Thus, as far as we are concerned, we should not want health more than illness, wealth more than poverty, fame more than disgrace, a long life more than a short one, and similarly for all the rest, but we should desire and choose only what helps us more towards the end for which we are created. [emphasis added]”3

It follows then that the end goal of discernment is “not professional success, romantic fulfillment, or self-actualization”4; the end goal is “to continue to go deeper and deeper into our relationship with God”5, and “our decisions are means to reach that end.”6

The Probable Call Test

But God never really assures us certainty.7 At best, we have imperfect knowledge of God’s will for us. In any event, if we were completely certain, we would not need to trust in God.

I accept, then, that what I should apply in my discernment is the Probable Call Testwhere would I be more reasonably certain of finding God?

The Issues

In light of the aforesaid, the following issues arise:

(1) Does local practice bring me closer or further away from God (i.e. Option 1 vs Option 2)? (“Issue 1“)

(2) If the answer to (1) is ‘further’, whether I am more reasonably certain of finding God in Option 1A or Option 1B? (“Issue 2“)

Applying the Probable Call Test: Five Key Factors

In applying the Probable Call Test to the two issues, the following principles7A are germane:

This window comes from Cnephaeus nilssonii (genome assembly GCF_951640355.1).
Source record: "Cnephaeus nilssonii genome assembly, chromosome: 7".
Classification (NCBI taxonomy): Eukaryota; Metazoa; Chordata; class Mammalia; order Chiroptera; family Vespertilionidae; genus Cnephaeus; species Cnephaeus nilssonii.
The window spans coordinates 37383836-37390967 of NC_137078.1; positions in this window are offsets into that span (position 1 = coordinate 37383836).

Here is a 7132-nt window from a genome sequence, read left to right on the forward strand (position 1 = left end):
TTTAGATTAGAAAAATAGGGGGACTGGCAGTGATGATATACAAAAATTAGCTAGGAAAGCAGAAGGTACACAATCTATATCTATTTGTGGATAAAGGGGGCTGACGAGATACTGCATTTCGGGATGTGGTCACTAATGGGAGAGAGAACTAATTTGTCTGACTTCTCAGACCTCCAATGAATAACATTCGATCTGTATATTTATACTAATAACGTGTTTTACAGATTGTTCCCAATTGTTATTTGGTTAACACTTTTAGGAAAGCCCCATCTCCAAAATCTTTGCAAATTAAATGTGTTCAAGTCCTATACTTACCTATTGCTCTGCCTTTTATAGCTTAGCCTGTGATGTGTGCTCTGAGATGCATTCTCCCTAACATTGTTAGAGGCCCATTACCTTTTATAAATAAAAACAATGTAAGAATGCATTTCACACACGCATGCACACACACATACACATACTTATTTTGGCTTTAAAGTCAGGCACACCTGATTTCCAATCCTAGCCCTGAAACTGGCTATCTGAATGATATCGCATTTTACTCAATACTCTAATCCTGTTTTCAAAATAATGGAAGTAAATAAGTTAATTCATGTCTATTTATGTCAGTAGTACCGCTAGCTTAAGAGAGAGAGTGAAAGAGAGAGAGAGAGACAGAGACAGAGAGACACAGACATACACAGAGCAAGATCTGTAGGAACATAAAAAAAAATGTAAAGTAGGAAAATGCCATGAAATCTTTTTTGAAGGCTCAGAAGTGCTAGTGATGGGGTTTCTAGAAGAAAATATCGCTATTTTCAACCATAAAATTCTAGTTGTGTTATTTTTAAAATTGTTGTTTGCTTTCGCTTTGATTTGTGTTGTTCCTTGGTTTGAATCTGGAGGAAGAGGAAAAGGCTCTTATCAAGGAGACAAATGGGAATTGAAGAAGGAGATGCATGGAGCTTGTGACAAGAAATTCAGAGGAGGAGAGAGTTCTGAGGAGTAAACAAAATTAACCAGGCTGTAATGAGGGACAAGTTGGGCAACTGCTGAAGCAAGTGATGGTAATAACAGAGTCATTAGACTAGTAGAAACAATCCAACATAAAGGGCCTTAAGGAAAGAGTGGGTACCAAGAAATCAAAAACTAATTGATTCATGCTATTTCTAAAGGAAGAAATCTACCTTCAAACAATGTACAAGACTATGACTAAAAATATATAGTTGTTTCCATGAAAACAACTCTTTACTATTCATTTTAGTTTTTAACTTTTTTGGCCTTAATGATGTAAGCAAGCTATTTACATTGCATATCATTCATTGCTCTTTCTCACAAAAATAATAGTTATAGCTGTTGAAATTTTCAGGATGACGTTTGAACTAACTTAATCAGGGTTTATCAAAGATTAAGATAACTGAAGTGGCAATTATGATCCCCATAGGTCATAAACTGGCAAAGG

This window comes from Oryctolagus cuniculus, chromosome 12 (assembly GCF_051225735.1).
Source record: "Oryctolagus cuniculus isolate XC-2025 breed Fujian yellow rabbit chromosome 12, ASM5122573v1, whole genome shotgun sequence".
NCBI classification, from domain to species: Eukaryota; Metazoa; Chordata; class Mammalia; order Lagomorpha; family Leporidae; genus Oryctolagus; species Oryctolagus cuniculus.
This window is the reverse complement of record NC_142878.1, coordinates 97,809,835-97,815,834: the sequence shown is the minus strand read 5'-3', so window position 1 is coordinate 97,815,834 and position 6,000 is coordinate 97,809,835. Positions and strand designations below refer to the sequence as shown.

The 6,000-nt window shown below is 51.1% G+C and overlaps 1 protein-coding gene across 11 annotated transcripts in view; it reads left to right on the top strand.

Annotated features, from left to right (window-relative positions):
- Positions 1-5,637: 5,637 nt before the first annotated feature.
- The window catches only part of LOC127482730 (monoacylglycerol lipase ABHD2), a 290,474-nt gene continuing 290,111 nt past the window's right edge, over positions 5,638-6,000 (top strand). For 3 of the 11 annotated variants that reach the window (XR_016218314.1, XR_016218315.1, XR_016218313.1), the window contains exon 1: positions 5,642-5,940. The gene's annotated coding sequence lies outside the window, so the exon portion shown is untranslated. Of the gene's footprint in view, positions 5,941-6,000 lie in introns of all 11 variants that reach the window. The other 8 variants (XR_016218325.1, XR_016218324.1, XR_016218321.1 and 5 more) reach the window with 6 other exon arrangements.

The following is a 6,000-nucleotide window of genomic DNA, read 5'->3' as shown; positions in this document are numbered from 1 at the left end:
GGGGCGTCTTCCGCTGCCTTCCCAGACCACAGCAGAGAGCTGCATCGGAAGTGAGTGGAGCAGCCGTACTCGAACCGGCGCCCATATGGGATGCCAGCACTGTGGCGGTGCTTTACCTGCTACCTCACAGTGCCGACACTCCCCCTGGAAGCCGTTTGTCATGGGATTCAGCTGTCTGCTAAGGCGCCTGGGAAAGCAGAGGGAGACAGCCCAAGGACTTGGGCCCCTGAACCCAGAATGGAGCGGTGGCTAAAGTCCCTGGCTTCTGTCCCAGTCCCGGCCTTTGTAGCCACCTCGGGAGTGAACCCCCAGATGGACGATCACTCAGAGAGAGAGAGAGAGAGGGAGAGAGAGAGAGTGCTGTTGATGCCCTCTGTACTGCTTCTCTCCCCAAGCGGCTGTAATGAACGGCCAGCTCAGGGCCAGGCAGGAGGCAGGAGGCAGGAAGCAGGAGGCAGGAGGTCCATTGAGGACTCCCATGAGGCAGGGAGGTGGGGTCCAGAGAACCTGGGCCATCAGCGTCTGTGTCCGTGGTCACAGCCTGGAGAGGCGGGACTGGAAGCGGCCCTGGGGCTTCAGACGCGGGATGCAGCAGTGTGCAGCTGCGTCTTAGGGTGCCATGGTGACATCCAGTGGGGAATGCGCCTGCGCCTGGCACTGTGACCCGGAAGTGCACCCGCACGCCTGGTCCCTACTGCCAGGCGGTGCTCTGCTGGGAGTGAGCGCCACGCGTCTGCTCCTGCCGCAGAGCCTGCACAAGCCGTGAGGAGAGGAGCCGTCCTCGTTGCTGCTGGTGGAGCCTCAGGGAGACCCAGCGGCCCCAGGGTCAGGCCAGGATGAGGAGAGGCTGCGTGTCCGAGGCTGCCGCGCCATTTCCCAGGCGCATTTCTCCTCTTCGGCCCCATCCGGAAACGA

(1) God speaks to us directly through our experiences8 and our emotions;9

(2) God points us in a direction consistent with our deepest desires ;10

(3) What we do affects who we are and who we become;

(4) We should yearn and live ad majorem Dei gloriam (“AMDG“);

(5) God speaks to us through the doors that He opens or closes in our present lives.

Accordingly, the Five Key Factors that I should consider are:

(1) Experiences & Emotions: How does what I am doing impact my prayer life? What consolation or desolation do I experience when I pray about my Options?

(2) Desires: What desires have God placed in my heart? What Option is more consonant with these desires?

(3) Who I want to be: Who is God calling me to be? Who do I want to be? Is what I am doing taking me nearer or further away from that person?

(4) Magis: In which Option can I give the most glory to God? In which Option can I best use the gifts God has given to me? What am I doing with my life of privilege?

(5) Opportunities: What is God presenting to me in my life right now?